The biggest ‘blacklisting’ scandal in UK construction industry history has seen the court case end in victory as 256 workers are set to receive more than £10 million in compensation.
May 9th: Unite’s Regional Industrial Officer for Ireland, Maurice Cunningham confirmed pay-outs for those affected could range from £25,000 up to £200,000 per claimant, depending on such factors as the loss of income and the seriousness of the defamation.
“This is a huge victory for Unite and our members. The scale of the damages, in excess of £10 million, shows the gravity of the case. Major construction companies created and used the secretive Consulting Association, which was raided by the Information Commissioner in 2009, as a vehicle to enable them to blacklist trade unionists on behalf of more than thirty construction companies.
“The sums paid out will go a considerable way to acknowledge the hurt, suffering and loss of income our members and their families have been through over many years. Unite’s determined approach last week resulted in a further £4 million being awarded to 97 of the 256 claimants, whose original compensation offers we deemed inadequate. This brought the total compensation package to £10,435,000.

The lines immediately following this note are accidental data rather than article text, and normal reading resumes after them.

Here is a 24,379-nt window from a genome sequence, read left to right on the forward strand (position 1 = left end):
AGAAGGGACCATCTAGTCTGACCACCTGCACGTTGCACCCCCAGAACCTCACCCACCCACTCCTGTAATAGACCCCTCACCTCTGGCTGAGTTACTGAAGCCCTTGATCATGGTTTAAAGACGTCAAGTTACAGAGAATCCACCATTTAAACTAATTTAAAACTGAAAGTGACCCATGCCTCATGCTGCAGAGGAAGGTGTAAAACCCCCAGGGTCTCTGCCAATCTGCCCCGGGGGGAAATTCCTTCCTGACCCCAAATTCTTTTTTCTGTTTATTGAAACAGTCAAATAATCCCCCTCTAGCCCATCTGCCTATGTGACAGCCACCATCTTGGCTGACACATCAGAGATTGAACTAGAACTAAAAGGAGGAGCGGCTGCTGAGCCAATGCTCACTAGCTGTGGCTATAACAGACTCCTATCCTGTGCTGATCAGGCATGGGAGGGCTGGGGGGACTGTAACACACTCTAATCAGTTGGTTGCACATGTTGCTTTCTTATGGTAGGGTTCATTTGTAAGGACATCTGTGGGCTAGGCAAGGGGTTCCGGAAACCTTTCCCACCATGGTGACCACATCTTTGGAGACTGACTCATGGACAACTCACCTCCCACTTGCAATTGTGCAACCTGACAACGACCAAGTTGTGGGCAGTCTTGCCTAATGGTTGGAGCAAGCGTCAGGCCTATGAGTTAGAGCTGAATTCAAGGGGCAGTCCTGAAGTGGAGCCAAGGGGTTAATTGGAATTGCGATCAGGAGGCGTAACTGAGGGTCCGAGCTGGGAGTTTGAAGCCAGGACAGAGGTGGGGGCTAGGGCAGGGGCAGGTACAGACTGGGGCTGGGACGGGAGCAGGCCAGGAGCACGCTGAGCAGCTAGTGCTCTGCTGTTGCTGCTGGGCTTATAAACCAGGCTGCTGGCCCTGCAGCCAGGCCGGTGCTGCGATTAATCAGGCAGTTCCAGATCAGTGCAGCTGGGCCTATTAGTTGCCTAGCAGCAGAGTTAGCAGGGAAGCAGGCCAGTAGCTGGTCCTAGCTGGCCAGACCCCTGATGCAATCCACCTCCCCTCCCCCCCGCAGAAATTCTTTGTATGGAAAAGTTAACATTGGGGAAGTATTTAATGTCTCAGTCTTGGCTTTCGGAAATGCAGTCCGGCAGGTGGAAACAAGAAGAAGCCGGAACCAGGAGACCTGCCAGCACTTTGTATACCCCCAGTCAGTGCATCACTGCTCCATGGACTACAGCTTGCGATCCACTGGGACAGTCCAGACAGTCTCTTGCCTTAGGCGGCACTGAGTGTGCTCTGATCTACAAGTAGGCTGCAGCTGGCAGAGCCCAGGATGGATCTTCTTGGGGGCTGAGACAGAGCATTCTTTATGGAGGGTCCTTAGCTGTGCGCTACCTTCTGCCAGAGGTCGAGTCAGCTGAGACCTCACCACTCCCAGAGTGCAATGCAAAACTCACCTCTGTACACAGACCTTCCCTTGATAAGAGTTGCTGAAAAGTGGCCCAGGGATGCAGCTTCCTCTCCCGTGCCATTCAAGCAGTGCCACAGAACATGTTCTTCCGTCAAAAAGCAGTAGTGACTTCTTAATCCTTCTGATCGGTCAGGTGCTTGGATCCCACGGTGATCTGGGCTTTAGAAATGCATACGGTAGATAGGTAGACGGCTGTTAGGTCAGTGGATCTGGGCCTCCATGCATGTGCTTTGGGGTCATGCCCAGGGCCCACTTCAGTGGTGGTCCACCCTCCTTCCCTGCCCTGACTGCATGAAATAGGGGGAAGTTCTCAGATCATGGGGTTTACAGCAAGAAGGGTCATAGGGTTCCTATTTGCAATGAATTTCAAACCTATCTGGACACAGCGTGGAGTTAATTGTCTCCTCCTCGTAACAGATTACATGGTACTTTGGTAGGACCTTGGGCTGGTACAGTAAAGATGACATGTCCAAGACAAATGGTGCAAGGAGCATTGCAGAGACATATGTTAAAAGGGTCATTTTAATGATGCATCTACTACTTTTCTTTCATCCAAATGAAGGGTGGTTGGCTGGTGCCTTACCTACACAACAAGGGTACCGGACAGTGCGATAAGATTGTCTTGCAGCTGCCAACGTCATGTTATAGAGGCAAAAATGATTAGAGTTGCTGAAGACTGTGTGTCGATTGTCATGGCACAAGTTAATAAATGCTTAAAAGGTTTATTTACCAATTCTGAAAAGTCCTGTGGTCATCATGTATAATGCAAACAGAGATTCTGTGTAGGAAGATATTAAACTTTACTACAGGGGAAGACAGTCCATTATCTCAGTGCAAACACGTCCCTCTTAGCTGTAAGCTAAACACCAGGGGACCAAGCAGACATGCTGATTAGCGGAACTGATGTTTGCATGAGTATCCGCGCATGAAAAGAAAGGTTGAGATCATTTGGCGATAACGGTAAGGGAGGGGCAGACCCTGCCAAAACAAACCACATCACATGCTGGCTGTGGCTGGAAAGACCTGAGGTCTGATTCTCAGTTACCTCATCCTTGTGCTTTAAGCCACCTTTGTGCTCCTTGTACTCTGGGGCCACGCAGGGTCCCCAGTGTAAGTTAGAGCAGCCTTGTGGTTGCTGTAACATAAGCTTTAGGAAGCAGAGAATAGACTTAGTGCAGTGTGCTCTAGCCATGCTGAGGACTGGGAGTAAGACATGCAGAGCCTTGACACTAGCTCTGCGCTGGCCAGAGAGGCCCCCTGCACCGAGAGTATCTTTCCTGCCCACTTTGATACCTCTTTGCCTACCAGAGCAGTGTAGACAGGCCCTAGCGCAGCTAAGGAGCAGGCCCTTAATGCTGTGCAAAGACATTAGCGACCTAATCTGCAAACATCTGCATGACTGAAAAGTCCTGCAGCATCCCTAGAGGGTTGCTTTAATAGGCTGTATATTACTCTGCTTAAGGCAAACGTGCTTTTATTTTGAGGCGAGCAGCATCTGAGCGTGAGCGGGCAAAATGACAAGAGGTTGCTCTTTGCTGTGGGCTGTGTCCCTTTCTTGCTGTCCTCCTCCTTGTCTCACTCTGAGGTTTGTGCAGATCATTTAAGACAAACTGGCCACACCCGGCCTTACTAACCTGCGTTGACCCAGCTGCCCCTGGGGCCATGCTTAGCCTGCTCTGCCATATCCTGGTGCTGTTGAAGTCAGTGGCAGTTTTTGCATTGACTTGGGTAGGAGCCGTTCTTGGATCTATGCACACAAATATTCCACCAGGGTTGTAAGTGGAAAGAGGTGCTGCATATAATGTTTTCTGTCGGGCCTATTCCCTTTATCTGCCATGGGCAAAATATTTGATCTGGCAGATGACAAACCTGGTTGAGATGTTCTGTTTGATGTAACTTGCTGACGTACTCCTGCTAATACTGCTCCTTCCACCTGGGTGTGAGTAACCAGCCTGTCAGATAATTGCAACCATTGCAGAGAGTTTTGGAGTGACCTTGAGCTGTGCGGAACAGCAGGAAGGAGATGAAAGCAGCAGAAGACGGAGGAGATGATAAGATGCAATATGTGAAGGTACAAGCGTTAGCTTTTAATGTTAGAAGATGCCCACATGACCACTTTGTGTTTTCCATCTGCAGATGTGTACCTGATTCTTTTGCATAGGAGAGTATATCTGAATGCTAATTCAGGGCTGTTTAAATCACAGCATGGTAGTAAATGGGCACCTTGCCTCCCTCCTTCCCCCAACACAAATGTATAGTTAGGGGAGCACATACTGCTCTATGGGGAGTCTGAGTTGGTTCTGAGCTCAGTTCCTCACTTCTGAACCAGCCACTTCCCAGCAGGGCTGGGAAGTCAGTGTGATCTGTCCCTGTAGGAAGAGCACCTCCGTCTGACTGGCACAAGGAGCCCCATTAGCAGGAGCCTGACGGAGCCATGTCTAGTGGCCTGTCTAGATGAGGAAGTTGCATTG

“This victory has taken five years and brought us face-to-face with household employers, such as Sir Robert McAlpine Ltd and Balfour Beatty Engineering Services, as well as more than 30 other firms, which were part of a blacklisting conspiracy that saw hundreds of workers lose those jobs and have their lives ruined for carrying out legitimate trade union activities, such as health and safety.
“Under the agreement these workers can once more apply for jobs in the construction industry without fear of discrimination. This result sends out a clear statement that never again can such nefarious activities be allowed to happen against decent working people trying to earn an honest living in a tough industry.
“The message is clear that there can never be any hiding place for bosses in the construction and any other industry thinking of reverting to shameful blacklisting practices against committed trade unionists.”
“In 2014, the Northern Ireland Assembly passed legislation which outlaws blacklisting of workers. It is important that the Executive continues to ask serious questions of these companies before they are engaged for public contracts”, Mr Cunningham concluded.